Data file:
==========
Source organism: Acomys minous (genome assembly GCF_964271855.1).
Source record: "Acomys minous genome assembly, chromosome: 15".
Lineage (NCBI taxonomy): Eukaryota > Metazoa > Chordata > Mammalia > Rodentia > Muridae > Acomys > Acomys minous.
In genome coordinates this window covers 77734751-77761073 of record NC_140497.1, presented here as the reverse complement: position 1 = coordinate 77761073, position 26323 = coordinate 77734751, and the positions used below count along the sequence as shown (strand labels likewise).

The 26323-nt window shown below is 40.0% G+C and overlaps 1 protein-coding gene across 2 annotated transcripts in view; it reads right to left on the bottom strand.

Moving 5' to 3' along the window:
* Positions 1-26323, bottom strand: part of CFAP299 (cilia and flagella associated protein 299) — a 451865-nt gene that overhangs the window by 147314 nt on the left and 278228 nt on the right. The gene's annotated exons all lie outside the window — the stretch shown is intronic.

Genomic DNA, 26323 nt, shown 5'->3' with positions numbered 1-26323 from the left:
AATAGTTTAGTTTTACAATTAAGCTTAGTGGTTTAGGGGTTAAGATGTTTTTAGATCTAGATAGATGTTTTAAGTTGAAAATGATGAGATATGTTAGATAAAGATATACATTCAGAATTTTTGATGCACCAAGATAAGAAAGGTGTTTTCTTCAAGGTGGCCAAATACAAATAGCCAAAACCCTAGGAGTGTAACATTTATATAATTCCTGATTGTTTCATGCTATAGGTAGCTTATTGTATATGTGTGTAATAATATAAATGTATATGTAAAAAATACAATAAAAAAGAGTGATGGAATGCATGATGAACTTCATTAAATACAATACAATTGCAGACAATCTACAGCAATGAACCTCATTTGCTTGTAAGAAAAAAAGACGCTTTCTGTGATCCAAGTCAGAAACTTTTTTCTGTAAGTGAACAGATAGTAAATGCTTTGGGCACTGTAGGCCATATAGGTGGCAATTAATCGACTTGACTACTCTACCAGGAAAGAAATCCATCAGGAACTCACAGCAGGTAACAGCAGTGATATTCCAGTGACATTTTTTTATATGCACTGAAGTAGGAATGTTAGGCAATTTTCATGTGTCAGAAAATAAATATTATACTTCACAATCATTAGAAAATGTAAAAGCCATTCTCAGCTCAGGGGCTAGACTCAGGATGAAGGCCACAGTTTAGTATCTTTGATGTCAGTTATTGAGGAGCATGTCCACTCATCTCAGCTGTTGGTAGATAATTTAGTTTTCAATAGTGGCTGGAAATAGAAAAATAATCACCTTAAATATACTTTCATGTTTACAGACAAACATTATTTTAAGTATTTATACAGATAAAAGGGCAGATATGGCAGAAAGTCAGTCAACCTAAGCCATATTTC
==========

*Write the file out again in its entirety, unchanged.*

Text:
Source organism: Acomys minous (genome assembly GCF_964271855.1).
Source record: "Acomys minous genome assembly, chromosome: 15".
Lineage (NCBI taxonomy): Eukaryota > Metazoa > Chordata > Mammalia > Rodentia > Muridae > Acomys > Acomys minous.
In genome coordinates this window covers 77734751-77761073 of record NC_140497.1, presented here as the reverse complement: position 1 = coordinate 77761073, position 26323 = coordinate 77734751, and the positions used below count along the sequence as shown (strand labels likewise).

The 26323-nt window shown below is 40.0% G+C and overlaps 1 protein-coding gene across 2 annotated transcripts in view; it reads right to left on the bottom strand.

Moving 5' to 3' along the window:
* Positions 1-26323, bottom strand: part of CFAP299 (cilia and flagella associated protein 299) — a 451865-nt gene that overhangs the window by 147314 nt on the left and 278228 nt on the right. The gene's annotated exons all lie outside the window — the stretch shown is intronic.

Genomic DNA, 26323 nt, shown 5'->3' with positions numbered 1-26323 from the left:
AATAGTTTAGTTTTACAATTAAGCTTAGTGGTTTAGGGGTTAAGATGTTTTTAGATCTAGATAGATGTTTTAAGTTGAAAATGATGAGATATGTTAGATAAAGATATACATTCAGAATTTTTGATGCACCAAGATAAGAAAGGTGTTTTCTTCAAGGTGGCCAAATACAAATAGCCAAAACCCTAGGAGTGTAACATTTATATAATTCCTGATTGTTTCATGCTATAGGTAGCTTATTGTATATGTGTGTAATAATATAAATGTATATGTAAAAAATACAATAAAAAAGAGTGATGGAATGCATGATGAACTTCATTAAATACAATACAATTGCAGACAATCTACAGCAATGAACCTCATTTGCTTGTAAGAAAAAAAGACGCTTTCTGTGATCCAAGTCAGAAACTTTTTTCTGTAAGTGAACAGATAGTAAATGCTTTGGGCACTGTAGGCCATATAGGTGGCAATTAATCGACTTGACTACTCTACCAGGAAAGAAATCCATCAGGAACTCACAGCAGGTAACAGCAGTGATATTCCAGTGACATTTTTTTATATGCACTGAAGTAGGAATGTTAGGCAATTTTCATGTGTCAGAAAATAAATATTATACTTCACAATCATTAGAAAATGTAAAAGCCATTCTCAGCTCAGGGGCTAGACTCAGGATGAAGGCCACAGTTTAGTATCTTTGATGTCAGTTATTGAGGAGCATGTCCACTCATCTCAGCTGTTGGTAGATAATTTAGTTTTCAATAGTGGCTGGAAATAGAAAAATAATCACCTTAAATATACTTTCATGTTTACAGACAAACATTATTTTAAGTATTTATACAGATAAAAGGGCAGATATGGCAGAAAGTCAGTCAACCTAAGCCATATTTC